• This can sometimes be confusing to business owners because an income statement does not necessarily give you a clear cash picture and neither does a balance sheet because when money leaves your account in could be on either or of those statements.
  • In comes the Statement of Cash Flows or Cash Flow Statement – This gives you a report of all the money coming into and leaving your bank account, regardless of whether it hits the income statement OR balance sheet.

2. What Are the Different Parts of a Statement of Cash Flows?

Cash Flow from Operating Activities, Cash Flow from Investing Activities, and Cash Flow from Financing Activities

  • Cash Flow from Operating Activities: This area represents the incoming and outgoing money related to your every day business operations.
    • For most of our clients this is where the majority of the activity presides. As an example, for an attorney this would be where items related to fees collected, advertising expense, client costs, rent, wages, etc. would be recorded.
  • Cash Flow from Investing Activities: This area represents the incoming and outgoing money related to investments your business makes (think equipment, other companies, etc).
    • Think of this as a fitness studio, you go and spend $80k on workout equipment. This is where that would be recorded. Typically these are investments or asset purchases.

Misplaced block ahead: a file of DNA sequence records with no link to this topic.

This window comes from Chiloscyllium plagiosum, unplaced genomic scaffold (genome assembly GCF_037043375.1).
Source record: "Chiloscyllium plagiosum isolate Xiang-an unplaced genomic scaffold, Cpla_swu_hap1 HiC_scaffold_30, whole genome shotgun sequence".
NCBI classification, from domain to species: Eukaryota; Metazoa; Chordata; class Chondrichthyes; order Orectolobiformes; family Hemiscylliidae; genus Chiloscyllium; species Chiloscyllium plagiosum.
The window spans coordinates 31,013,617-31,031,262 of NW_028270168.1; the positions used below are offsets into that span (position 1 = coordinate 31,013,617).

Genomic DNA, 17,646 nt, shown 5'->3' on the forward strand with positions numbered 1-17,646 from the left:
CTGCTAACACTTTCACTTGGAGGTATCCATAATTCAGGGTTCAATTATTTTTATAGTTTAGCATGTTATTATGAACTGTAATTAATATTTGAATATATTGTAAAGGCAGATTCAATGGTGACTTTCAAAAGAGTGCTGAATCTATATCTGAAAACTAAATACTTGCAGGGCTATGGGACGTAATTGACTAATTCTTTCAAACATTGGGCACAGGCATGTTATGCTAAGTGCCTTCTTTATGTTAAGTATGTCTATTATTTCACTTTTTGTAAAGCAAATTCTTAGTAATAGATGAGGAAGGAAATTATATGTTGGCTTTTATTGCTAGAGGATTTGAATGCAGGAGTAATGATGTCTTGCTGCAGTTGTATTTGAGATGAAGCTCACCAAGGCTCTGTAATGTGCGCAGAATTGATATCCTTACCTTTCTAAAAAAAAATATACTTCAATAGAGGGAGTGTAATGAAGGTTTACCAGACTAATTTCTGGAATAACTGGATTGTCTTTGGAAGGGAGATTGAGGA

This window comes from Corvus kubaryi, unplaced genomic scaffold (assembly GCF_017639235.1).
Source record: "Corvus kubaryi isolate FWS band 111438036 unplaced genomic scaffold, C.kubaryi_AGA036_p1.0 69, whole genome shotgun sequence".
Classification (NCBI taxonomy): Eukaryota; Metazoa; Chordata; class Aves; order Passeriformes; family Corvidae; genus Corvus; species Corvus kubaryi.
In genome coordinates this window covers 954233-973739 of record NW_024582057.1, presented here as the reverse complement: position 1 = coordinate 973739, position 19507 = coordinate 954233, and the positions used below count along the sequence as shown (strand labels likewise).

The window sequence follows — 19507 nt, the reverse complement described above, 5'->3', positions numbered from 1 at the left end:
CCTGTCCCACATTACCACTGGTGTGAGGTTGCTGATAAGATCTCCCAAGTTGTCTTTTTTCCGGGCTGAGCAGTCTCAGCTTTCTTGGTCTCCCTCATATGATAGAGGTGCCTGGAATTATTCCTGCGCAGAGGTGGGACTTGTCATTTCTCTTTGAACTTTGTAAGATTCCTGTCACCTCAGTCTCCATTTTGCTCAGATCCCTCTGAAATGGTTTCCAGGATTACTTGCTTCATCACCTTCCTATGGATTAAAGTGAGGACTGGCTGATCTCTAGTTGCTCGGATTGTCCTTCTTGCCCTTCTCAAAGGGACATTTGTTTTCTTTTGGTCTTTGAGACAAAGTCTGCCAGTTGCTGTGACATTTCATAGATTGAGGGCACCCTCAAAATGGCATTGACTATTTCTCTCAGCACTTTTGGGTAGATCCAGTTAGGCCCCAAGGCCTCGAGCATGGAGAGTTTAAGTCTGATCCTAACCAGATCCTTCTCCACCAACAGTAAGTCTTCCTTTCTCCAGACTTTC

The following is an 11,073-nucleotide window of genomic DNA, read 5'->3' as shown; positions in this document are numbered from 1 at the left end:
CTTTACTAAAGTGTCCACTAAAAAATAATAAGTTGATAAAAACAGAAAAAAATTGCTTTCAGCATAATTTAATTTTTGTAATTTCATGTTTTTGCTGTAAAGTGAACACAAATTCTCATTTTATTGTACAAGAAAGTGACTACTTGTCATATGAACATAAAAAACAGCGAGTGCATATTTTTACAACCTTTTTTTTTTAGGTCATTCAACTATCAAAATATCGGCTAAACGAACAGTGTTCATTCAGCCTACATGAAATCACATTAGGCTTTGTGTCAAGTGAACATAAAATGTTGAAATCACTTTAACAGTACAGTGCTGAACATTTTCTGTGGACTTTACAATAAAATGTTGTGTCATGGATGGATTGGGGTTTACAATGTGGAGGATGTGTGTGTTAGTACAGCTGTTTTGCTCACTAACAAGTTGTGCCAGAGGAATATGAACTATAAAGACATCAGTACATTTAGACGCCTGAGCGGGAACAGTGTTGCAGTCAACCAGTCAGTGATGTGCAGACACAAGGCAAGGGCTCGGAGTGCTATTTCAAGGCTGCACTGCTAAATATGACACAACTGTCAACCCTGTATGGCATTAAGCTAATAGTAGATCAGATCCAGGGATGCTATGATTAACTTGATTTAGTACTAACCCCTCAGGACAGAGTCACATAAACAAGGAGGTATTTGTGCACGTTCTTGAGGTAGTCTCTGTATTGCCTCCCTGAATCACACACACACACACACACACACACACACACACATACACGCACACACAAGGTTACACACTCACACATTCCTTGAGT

• Cash Flow from Financing Activities: This area represents the incoming and outgoing money related to financing your business (loans, owner’s contributions or draws, etc).
    • Any loan activity would be recorded is this section along with contributions that you make as the owner or draws that you take for personal use from the business.
  • Why is the Statement of Cash Flows Important?
    • It provides you a clear cash picture. Often times we have clients come to us that say, there is no money in the bank, how can I be showing a profit of $80k. When we dig into that we can look at specific things like loan payments or owner draws that do not reduce profit but it is still cash out the door.  Example: Profit $80k but pay out $60k against a loan and take a $20k draw for personal items. You still have $80k in profit (since those items do not reduce profit) but no money left over. A statement of cash flows can make this clear for you.

3. What Financial Statements are Important to Small Businesses?

As we’ve discussed the 3 most important are: Income Statement (Profit and Loss), Balance Sheet, and Statement of Cash Flows – But, what else is out there?